A Tale of Two Cities

Where the sober-colored cultivator smiles
                   On his byles;
Where the cholera, the cyclone, and the crow
                  Come and go;
Where the merchant deals in indigo and tea,
                  Hides and ghi;
Where the Babu drops inflammatory hints
                  In his prints;
Stands a City—Charnock chose it—packed away
                  Near a Bay—
By the Sewage rendered fetid, by the sewer
                  Made impure,
By the Sunderbunds unwholesome, by the swamp
                   Moist and damp;
And the City and the Viceroy, as we see,
                   Don’t agree. 

Once, two hundered years ago, the trader came
                  Meek and tame.
Where his timid foot first halted, there he stayed,
                  Till mere trade
Grew to Empire, and he sent his armies forth
                  South and North
Till the country from Peshawur to Ceylon
                  Was his own.
Thus the midday halt of Charnock—more’s the pity!—
                  Grew a City.
As the fungus sprouts chaotic from its bed,
                  So it spread—
Chance-directed, chance-erected, laid and built
                   On the silt—
Palace, byre, hovel—poverty and pride—
                  Side by side;
And, above the packed and pestilential town,
                   Death looked down. 

But the Rulers in that City by the Sea
                  Turned to flee—
Fled, with each returning spring-tide from its ills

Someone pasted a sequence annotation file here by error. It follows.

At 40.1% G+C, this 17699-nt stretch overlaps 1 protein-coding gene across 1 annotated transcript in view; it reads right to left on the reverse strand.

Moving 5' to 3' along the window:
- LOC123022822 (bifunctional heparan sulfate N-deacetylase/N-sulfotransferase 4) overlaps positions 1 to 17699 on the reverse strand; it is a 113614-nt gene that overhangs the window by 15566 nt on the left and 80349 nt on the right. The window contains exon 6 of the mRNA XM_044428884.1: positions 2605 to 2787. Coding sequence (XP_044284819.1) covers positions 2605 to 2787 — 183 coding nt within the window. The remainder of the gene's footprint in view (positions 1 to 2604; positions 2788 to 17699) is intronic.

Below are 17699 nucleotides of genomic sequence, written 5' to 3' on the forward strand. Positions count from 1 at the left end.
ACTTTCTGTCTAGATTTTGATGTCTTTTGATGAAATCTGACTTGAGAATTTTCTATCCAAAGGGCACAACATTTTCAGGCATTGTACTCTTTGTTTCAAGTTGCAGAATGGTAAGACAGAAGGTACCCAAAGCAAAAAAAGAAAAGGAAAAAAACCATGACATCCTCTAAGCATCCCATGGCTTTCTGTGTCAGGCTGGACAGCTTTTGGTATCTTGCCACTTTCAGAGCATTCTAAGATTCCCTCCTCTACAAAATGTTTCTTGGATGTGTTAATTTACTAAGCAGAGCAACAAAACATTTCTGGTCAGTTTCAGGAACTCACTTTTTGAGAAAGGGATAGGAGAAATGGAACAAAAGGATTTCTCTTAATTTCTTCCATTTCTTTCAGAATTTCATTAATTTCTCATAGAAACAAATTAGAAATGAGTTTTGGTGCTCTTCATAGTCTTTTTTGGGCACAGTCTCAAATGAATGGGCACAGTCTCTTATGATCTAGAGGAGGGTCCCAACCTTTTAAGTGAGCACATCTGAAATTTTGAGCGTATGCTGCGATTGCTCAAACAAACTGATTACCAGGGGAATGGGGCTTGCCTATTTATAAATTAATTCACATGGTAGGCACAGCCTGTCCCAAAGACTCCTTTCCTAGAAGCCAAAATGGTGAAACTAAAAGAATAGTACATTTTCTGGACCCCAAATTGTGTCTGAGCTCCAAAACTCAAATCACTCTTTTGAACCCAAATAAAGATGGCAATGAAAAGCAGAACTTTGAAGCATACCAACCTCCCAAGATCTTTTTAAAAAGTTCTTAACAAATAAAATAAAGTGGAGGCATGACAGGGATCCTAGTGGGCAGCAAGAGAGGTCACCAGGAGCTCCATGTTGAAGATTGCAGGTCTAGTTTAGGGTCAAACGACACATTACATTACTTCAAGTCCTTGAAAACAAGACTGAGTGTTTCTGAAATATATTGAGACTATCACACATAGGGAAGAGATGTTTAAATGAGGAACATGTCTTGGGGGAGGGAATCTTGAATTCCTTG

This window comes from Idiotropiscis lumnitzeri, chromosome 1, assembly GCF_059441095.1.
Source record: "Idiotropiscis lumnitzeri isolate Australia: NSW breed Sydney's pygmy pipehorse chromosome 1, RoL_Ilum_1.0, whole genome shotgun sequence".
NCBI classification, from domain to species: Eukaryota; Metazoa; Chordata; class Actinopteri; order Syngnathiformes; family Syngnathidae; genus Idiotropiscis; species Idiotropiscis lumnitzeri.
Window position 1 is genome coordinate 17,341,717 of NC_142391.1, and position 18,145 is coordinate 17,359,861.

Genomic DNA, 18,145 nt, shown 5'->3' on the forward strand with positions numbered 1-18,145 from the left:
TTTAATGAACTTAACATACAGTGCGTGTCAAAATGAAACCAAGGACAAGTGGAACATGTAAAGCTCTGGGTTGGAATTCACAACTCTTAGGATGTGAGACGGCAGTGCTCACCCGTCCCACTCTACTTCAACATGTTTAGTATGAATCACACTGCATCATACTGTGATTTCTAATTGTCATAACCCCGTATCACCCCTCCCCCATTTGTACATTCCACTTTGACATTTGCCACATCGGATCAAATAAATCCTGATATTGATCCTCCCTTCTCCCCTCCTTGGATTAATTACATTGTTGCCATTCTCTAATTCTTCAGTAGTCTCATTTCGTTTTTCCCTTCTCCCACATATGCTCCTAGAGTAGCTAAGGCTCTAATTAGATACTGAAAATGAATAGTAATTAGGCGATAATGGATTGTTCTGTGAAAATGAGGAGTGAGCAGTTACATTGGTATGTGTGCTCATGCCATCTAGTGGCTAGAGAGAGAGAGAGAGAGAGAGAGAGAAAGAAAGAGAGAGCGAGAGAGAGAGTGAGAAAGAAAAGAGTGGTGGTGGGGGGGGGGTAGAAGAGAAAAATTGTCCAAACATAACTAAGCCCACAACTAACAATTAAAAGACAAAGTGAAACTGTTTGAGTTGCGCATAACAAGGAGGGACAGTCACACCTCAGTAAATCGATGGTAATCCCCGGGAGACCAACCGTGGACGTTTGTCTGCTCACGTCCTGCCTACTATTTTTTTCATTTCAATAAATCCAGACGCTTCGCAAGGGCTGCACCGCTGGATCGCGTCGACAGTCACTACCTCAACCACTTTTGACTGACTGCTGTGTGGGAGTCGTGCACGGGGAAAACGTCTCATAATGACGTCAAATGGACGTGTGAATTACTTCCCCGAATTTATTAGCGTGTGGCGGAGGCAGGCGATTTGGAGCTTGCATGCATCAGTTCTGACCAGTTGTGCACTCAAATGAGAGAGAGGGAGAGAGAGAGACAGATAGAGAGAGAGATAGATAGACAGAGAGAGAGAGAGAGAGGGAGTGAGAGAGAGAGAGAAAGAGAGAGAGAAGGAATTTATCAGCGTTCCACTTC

To the Hills.
From the clammy fogs of morning, from the blaze
                  Of old days,
From the sickness of the noontide, from the heat,
                   Beat retreat;
For the country from Peshawur to Ceylon
                  Was their own.
But the Merchant risked the perils of the Plain
                  For his gain.

Now the resting-place of Charnock, ’neath the palms,
                  Asks an alms,
And the burden of its lamentation is,
                  Briefly, this:
“Because for certain months, we boil and stew,
                  So should you.
Cast the Viceroy and his Council, to perspire
                  In our fire!”
And for answer to the argument, in vain
                  We explain
That an amateur Saint Lawrence cannot cry:—
                  “All must fry!”
That the Merchant risks the perils of the Plain
                   For gain.
Nor can Rulers rule a house that men grow rich in,
                   From its kitchen. 

Let the Babu drop inflammatory hints
                  In his prints;
And mature—consistent soul—his plan for stealing
                  To Darjeeling:
Let the Merchant seek, who makes his silver pile,
                  England’s isle;
Let the City Charnock pitched on—evil day!—
                   Go Her way.
Though the argosies of Asia at Her doors
                  Heap their stores,
Though Her enterprise and energy secure
                   Income sure,
Though “out-station orders punctually obeyed”
                  Swell Her trade—
Still, for rule, administration, and the rest,
                  Simla’s best.